The necessary process over Basmati may be complete next year. Pakistani exporters filed a notice of opposition last December. The reasoned statement in opposition to India’s claim on the GI tag was filed on February 5 this year. The third step is the cooling-off period of three months after which the hearings in DG Agriculture of the European Commission will commence.

India’s 2018 application, which was published in an EU journal on September 11, 2020, asked the bloc to grant GI status to its Basmati rice, which would tag it as a product inextricably connected to its place of origin. It is similar to Darjeeling tea for India, Champagne from France, Potatoes from Idaho, or Kalamata olives from Greece. GI labels - to indicate a specific geographical origin of a product - often serve as a mark of quality and help exporters charge higher prices.

India has edge 

India is ahead, as of now, because Pakistan seems a classic case of the left hand unaware of what the right hand of the government is doing. Last December, Prime Minister Imran Khan personally chose a European lobbying firm to make a strong case for his country, and oppose India’s bid for GI in the EU. However, on May 21, his Special Assistant on Agriculture, Jamshed Cheema, chastised Pakistani rice exporters for being “intoxicated with Basmati” when the rising global demand is of non-Basmati, coarser rice.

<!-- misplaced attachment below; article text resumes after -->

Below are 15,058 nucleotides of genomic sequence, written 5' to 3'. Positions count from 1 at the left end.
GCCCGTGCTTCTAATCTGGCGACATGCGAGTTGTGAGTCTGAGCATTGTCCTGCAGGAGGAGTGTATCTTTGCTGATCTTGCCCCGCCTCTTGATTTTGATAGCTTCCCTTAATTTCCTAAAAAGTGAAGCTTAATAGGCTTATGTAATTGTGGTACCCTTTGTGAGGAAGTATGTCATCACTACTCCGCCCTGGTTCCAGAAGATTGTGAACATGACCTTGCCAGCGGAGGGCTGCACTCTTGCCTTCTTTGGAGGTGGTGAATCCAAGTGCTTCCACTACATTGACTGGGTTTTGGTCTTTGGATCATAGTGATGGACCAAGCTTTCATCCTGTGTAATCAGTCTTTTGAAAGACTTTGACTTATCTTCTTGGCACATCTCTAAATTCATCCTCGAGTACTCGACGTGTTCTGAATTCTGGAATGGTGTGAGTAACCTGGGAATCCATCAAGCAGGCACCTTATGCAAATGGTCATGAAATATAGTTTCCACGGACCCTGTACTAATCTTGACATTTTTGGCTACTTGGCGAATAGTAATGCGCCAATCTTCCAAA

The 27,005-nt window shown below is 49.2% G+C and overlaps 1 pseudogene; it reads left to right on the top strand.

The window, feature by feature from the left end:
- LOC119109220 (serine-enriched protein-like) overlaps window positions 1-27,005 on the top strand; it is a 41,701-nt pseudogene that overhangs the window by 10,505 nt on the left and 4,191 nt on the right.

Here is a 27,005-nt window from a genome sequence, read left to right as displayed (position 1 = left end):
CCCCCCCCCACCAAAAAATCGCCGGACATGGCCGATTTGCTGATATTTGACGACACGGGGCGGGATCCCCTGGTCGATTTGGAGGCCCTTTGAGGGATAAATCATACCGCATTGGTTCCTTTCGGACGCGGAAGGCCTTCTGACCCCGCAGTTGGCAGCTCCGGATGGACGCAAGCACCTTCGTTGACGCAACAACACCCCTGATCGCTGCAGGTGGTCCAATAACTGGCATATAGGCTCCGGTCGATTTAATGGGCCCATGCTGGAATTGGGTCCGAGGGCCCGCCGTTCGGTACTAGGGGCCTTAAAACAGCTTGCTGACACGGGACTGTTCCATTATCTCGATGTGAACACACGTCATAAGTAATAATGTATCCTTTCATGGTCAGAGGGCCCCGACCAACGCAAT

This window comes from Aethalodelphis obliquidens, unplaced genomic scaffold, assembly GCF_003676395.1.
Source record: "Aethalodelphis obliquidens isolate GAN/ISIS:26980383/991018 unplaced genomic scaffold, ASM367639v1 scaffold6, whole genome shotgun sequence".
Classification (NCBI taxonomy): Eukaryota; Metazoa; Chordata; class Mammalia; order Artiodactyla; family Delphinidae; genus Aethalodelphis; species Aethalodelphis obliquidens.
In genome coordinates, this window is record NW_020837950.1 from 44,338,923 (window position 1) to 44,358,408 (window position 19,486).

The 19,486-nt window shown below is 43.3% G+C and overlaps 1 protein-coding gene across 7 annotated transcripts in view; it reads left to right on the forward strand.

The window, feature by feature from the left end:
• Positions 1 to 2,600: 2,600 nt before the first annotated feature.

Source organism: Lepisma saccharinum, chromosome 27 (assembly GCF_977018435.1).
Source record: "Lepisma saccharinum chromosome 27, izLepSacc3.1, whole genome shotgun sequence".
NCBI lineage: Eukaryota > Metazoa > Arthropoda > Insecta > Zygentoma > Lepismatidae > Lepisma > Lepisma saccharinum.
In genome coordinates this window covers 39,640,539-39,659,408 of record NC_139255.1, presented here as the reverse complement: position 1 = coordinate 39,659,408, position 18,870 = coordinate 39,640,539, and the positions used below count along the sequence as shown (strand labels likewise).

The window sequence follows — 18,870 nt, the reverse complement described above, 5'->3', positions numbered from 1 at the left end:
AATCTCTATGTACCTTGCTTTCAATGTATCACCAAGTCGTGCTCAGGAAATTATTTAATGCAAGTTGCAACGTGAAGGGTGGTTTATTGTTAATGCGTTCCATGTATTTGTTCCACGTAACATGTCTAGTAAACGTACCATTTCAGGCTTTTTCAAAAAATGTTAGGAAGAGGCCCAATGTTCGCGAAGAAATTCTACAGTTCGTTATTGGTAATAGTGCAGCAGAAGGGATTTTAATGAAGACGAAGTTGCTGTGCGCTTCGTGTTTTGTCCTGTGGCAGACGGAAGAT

Cheema’s point is that Pakistan’s emerging major importer is China that wants only the coarser rice. Proving his point is the official data. Basmati exports have plunged by 38 percent during 20-21 in Pakistan as exporters were ‘preoccupied’ with exporting coarser variety to China. Rice Exporters Association of Pakistan (REAP) chairperson Abdul Qayyum Paracha told Dawn newspaper on February 9, 2021: “Chinese buying of Pakistan’s non-Basmati rice had kept our exporters busy in September to December 2020.”